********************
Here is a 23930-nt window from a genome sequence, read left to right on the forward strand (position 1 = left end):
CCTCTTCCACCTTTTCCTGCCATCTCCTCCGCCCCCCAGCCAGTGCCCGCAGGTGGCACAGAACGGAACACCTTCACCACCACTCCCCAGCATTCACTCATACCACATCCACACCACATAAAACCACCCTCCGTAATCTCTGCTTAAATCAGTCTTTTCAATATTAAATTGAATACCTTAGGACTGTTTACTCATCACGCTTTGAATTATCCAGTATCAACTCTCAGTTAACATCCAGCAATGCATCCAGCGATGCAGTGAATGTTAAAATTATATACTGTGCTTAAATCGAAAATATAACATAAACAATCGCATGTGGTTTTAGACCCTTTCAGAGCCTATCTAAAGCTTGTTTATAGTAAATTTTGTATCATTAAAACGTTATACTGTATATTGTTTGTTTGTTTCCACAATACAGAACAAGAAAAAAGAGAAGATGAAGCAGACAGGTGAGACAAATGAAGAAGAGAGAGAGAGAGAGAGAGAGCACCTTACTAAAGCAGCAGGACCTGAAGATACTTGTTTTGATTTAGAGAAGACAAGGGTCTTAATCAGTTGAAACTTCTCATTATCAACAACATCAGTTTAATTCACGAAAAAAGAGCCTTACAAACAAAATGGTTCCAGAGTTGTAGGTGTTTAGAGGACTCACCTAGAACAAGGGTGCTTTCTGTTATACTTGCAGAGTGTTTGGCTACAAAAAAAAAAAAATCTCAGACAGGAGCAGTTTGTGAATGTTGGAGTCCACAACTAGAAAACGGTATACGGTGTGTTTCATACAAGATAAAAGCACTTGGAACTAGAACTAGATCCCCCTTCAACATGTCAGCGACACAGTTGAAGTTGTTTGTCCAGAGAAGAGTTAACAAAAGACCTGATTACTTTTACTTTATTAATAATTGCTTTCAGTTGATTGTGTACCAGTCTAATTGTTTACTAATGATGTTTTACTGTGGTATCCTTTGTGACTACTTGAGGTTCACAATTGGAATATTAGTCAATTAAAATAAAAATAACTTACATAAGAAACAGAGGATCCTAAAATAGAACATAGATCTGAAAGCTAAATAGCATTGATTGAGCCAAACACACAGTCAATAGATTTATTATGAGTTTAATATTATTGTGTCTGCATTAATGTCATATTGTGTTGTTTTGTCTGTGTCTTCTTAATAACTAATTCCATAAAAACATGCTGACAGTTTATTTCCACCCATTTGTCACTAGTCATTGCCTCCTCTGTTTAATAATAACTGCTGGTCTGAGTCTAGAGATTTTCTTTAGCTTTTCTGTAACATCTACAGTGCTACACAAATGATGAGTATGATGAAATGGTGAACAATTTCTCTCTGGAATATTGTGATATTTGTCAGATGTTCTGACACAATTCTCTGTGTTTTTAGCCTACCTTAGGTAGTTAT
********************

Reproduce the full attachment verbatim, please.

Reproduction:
Here is a 23930-nt window from a genome sequence, read left to right on the forward strand (position 1 = left end):
CCTCTTCCACCTTTTCCTGCCATCTCCTCCGCCCCCCAGCCAGTGCCCGCAGGTGGCACAGAACGGAACACCTTCACCACCACTCCCCAGCATTCACTCATACCACATCCACACCACATAAAACCACCCTCCGTAATCTCTGCTTAAATCAGTCTTTTCAATATTAAATTGAATACCTTAGGACTGTTTACTCATCACGCTTTGAATTATCCAGTATCAACTCTCAGTTAACATCCAGCAATGCATCCAGCGATGCAGTGAATGTTAAAATTATATACTGTGCTTAAATCGAAAATATAACATAAACAATCGCATGTGGTTTTAGACCCTTTCAGAGCCTATCTAAAGCTTGTTTATAGTAAATTTTGTATCATTAAAACGTTATACTGTATATTGTTTGTTTGTTTCCACAATACAGAACAAGAAAAAAGAGAAGATGAAGCAGACAGGTGAGACAAATGAAGAAGAGAGAGAGAGAGAGAGAGAGCACCTTACTAAAGCAGCAGGACCTGAAGATACTTGTTTTGATTTAGAGAAGACAAGGGTCTTAATCAGTTGAAACTTCTCATTATCAACAACATCAGTTTAATTCACGAAAAAAGAGCCTTACAAACAAAATGGTTCCAGAGTTGTAGGTGTTTAGAGGACTCACCTAGAACAAGGGTGCTTTCTGTTATACTTGCAGAGTGTTTGGCTACAAAAAAAAAAAAATCTCAGACAGGAGCAGTTTGTGAATGTTGGAGTCCACAACTAGAAAACGGTATACGGTGTGTTTCATACAAGATAAAAGCACTTGGAACTAGAACTAGATCCCCCTTCAACATGTCAGCGACACAGTTGAAGTTGTTTGTCCAGAGAAGAGTTAACAAAAGACCTGATTACTTTTACTTTATTAATAATTGCTTTCAGTTGATTGTGTACCAGTCTAATTGTTTACTAATGATGTTTTACTGTGGTATCCTTTGTGACTACTTGAGGTTCACAATTGGAATATTAGTCAATTAAAATAAAAATAACTTACATAAGAAACAGAGGATCCTAAAATAGAACATAGATCTGAAAGCTAAATAGCATTGATTGAGCCAAACACACAGTCAATAGATTTATTATGAGTTTAATATTATTGTGTCTGCATTAATGTCATATTGTGTTGTTTTGTCTGTGTCTTCTTAATAACTAATTCCATAAAAACATGCTGACAGTTTATTTCCACCCATTTGTCACTAGTCATTGCCTCCTCTGTTTAATAATAACTGCTGGTCTGAGTCTAGAGATTTTCTTTAGCTTTTCTGTAACATCTACAGTGCTACACAAATGATGAGTATGATGAAATGGTGAACAATTTCTCTCTGGAATATTGTGATATTTGTCAGATGTTCTGACACAATTCTCTGTGTTTTTAGCCTACCTTAGGTAGTTAT